Please visit Thinking Skills for the Digital Generation by Athreya and Mouza at

Thursday, May 23, 2013

Gist of Books I have read - On Dharma 2


There are two major divisions. One is Sanaatana dharma (Sanaatana meaning  eternal) and this term is applied to the entire Vedic,  Hindu religion. This is Moksha dharma, leading to release from this birth and death cycle called Samsara.  This may be pravritti dharma with focus on karma or action aimed at the house-holder or nivritti dharma with focus on the sannyasin, one who has renounced worldly duties.

The other is Saadhaarana dharma when applied to matters dealing with worldly affairs. This is pravritti dharma and varies depending upon the person, place and time and therefore differentiates into raja dharma, ( for the rulers, kings); praja dharma ( for the citizens); desa dharma (appropriate to the region);  jathi dharma (appropriate to the sect); kula dharma (appropriate to the family); varna dharma (appropriate to each of the four varnas,  mistakenly called the castes), and ashrama dharma (appropriate to the stage of life – childhood, bachelorhood, family life and life of renunciation).

Interestingly, there is another category called  aapad dharma, dharma during times of distress and danger. This allows breaking some of the other rules of conduct at times of danger. This is unique among systems of ethics. This is humane and takes into account the facts that dangers are inevitable in life and that even the best of men will behave differently under threat. If the system is strict, people will break the rules and feel guilty all their life. If given a way out, it is much more in line with nature, since every living creature tries to save its own life. This flexibility is not understood by those who grow up under strict systems of black or white philosophy in which there is no place for shades of grey. This subject will be dealt with again later in this essay.

Saadhaarana dharma includes saamanya dharma, vyavahara dharma and raja dharma.  Saamanya dharma is applicable to everyone and includes general obligations and common duties of every individual to be followed when dealing with the realities of this world. Virtues such as kindness, telling the truth, not coveting other’s properties are included. Vyavahara dharma deals with the citizen and obeying the civil and criminal laws of the society. Raja dharma is applicable to those in executive and judicial power.  This classification should make it clear that dharma is always relative to one’s position in life. It is not fixed for everyone and for all times.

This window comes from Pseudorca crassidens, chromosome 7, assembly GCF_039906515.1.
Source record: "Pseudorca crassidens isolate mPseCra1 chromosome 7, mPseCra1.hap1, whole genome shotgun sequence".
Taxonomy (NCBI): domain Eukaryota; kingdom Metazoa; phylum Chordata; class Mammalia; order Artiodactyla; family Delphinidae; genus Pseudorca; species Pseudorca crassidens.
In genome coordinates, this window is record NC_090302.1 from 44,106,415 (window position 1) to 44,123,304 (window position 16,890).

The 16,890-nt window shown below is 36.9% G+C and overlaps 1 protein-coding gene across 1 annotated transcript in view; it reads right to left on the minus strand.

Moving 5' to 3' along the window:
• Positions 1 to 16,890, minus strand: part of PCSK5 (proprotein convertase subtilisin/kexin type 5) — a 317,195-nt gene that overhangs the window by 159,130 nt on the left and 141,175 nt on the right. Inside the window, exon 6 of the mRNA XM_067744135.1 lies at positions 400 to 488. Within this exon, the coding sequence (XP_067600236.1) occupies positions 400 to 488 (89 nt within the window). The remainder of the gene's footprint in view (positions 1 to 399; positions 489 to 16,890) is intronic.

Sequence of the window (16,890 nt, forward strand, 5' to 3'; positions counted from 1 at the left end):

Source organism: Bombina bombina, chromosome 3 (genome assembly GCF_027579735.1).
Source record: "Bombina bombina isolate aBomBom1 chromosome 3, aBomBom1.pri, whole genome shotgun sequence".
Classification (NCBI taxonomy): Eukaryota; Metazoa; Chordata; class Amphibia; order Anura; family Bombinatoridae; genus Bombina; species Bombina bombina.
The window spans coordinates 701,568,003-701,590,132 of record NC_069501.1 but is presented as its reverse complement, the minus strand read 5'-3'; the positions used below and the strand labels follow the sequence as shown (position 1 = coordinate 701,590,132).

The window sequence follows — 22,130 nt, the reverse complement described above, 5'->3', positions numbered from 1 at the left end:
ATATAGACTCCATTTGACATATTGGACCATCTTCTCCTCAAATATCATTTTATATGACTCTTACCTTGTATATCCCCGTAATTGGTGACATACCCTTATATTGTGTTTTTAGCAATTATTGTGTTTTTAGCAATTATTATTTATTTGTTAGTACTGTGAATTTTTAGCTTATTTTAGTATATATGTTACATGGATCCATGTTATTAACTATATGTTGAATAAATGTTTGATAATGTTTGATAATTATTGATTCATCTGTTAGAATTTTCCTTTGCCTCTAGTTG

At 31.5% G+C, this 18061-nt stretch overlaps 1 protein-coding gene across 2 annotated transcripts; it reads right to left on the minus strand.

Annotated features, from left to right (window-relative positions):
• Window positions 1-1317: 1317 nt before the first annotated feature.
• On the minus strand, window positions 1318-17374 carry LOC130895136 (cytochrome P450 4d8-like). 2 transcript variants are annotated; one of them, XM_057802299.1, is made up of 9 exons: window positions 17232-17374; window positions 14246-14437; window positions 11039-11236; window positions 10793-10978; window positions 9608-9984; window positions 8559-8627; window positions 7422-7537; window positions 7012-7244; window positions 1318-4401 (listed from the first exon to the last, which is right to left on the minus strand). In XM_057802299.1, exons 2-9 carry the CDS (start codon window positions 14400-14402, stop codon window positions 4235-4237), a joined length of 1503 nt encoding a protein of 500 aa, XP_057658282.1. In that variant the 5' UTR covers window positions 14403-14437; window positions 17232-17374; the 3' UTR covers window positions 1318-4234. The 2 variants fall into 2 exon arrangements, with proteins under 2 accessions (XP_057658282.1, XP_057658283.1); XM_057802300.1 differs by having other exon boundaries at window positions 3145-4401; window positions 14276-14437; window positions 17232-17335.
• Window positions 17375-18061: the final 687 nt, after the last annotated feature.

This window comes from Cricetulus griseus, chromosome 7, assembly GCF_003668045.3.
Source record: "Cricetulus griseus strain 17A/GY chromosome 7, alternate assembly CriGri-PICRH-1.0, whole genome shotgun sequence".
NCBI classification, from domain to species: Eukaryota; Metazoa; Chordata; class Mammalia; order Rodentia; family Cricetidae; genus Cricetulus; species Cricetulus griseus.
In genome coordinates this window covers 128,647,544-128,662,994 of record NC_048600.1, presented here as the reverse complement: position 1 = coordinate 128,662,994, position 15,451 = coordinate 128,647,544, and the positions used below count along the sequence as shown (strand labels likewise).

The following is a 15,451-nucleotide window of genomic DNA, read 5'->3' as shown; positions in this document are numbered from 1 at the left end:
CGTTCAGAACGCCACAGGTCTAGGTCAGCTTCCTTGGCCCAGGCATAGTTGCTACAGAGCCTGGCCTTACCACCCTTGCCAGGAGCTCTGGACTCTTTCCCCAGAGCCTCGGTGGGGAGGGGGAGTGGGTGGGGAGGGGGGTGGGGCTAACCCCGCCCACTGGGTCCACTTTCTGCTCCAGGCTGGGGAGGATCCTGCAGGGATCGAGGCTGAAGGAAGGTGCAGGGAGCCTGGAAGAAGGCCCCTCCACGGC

Saadharana dharma is flexible. Therefore it is also divided into several categories to denote the importance of one’s station in life. Varna dharma is one’s specific duty based on his or her family origins, the caste. Svadharma is one’s duty depending one/s nature and on one’s role in the family and society such as that of a father or mother, or child, a policeman or a doctor. Aapad dharma is that one can follow at time of adversity. This may contradict rules of conduct applicable under normal circumstances. Yuga dharma is currently accepted law in the society, the current social norm.

Another source calls the saadharana dharma by a different name: vyaavahaarika (practical) dharma or neethi (ethics) dharma. This definition includes duty (karthavya), ethics (neethi) and 
morality (neethi dharma). You can see how the same word has several meanings and several words are used to denote the same thing. Also note that in the English language ethics means
 “the study of standards of conduct and moral judgment” whereas morality means “relating to, dealing with or capable of making the distinction between right and wrong in conduct”.

It appears that in ancient times neethi shastra (books on ethics) included both the rules of conduct for the kings (raja dharma) and the rules of conduct for the common people (saadharana dharma). Obviously the words neethi and dharma were used interchangeably. You can now see why the saadharana dharma got divided into subsets depending on when and where these rules are to be applied.

Before we leave this section, let me document what I have read in the texts regarding varna and varna dharma. By dictionary definition, varna means caste, social classes. This is meant to be a functional division based on the principle of social economy. It is started further that this division is based on one’s nature and aptitude and not just on the basis of birth. However, caste and social classes are not the same. Varna is not the same as caste either.